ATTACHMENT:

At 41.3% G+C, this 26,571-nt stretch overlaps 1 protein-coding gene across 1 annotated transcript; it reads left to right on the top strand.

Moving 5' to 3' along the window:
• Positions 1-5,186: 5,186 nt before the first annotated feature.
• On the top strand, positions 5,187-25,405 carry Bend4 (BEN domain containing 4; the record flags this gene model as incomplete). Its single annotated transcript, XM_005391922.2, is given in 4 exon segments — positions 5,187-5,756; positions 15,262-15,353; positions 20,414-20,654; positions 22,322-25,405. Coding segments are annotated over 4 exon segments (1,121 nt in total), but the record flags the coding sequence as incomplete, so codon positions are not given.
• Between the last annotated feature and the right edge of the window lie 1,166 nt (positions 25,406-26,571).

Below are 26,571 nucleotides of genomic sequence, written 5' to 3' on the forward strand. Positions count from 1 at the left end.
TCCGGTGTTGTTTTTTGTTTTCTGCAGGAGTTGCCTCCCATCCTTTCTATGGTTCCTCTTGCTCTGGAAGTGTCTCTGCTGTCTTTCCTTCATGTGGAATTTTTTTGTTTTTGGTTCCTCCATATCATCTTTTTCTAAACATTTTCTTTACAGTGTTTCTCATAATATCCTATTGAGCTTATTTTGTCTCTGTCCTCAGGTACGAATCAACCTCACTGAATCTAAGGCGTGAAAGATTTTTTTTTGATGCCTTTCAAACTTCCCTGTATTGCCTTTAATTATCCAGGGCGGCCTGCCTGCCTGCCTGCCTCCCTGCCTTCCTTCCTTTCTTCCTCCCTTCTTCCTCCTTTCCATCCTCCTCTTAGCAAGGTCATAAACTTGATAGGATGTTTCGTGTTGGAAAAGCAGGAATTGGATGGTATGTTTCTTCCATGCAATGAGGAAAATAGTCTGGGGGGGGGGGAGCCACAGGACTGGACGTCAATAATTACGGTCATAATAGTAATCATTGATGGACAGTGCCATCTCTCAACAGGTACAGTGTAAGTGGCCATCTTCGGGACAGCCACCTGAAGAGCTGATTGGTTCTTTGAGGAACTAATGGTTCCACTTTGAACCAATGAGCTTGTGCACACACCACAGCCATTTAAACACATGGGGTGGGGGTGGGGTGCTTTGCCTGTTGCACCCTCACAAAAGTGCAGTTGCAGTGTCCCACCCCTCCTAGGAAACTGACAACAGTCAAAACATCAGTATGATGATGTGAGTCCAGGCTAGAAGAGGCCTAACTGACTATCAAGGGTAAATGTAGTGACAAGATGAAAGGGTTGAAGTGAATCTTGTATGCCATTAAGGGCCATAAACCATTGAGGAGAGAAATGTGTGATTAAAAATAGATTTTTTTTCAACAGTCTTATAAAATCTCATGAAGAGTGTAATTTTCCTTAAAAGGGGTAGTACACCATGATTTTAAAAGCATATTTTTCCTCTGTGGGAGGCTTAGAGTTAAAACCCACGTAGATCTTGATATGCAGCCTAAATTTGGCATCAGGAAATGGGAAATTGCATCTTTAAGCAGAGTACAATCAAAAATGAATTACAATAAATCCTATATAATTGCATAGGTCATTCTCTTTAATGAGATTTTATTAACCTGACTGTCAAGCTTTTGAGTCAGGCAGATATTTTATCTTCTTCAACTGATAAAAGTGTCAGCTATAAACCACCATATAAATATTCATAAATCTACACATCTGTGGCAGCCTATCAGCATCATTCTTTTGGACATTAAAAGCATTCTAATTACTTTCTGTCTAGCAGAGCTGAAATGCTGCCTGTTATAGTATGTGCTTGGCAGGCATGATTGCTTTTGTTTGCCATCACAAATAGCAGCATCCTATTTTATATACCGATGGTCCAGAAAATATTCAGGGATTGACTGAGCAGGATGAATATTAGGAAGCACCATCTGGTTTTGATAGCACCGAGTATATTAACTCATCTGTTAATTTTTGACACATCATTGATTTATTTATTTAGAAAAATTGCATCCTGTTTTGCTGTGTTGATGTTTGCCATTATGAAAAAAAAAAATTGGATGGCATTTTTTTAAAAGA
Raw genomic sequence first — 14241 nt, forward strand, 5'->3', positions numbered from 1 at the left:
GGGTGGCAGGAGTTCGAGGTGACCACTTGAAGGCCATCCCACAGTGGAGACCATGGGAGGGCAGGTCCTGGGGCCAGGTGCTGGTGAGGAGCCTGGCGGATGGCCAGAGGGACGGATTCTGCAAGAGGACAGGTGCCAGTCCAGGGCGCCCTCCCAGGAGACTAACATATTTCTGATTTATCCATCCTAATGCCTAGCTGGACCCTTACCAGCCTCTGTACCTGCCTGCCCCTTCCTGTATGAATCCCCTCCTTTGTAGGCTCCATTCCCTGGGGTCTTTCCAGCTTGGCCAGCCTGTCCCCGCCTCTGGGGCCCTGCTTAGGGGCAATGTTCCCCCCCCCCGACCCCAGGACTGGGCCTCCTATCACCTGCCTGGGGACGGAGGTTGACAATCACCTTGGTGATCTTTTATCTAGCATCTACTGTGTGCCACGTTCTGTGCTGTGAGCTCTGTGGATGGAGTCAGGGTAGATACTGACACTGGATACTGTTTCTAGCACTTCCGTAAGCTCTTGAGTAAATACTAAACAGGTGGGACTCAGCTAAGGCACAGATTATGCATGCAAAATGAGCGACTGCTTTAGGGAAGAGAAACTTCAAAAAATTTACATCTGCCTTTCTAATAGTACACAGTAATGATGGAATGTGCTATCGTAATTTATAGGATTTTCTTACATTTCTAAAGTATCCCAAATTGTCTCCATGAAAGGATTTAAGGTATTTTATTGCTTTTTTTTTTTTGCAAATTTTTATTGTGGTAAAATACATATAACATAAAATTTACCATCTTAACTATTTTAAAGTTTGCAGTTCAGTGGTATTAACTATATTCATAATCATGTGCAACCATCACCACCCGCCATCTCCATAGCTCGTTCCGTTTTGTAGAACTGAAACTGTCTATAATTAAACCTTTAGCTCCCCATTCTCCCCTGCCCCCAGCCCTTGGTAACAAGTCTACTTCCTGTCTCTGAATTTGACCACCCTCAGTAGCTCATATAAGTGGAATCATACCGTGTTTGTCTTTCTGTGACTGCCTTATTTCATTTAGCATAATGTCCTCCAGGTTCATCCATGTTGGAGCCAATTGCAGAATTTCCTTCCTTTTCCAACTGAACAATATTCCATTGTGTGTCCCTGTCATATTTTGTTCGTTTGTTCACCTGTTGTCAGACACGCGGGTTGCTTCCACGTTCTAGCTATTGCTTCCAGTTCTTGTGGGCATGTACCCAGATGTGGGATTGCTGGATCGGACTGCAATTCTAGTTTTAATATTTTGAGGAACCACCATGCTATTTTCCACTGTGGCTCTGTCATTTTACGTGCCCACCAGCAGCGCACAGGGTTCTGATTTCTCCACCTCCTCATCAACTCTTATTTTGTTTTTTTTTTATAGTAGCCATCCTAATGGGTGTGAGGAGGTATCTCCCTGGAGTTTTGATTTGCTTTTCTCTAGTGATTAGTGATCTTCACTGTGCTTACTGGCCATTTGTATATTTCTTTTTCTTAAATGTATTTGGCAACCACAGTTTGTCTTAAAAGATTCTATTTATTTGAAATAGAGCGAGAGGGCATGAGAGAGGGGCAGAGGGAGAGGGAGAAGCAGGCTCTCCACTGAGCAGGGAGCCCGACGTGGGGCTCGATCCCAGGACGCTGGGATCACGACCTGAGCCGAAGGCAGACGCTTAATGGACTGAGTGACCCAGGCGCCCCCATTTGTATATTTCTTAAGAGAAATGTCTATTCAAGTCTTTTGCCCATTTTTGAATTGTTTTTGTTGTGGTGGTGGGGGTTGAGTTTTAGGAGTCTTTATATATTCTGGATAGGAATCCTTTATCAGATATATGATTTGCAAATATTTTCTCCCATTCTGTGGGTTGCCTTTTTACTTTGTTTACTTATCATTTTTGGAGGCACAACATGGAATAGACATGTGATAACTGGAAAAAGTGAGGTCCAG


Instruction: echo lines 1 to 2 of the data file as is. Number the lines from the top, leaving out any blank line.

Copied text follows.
At 41.3% G+C, this 26,571-nt stretch overlaps 1 protein-coding gene across 1 annotated transcript; it reads left to right on the top strand.

Moving 5' to 3' along the window: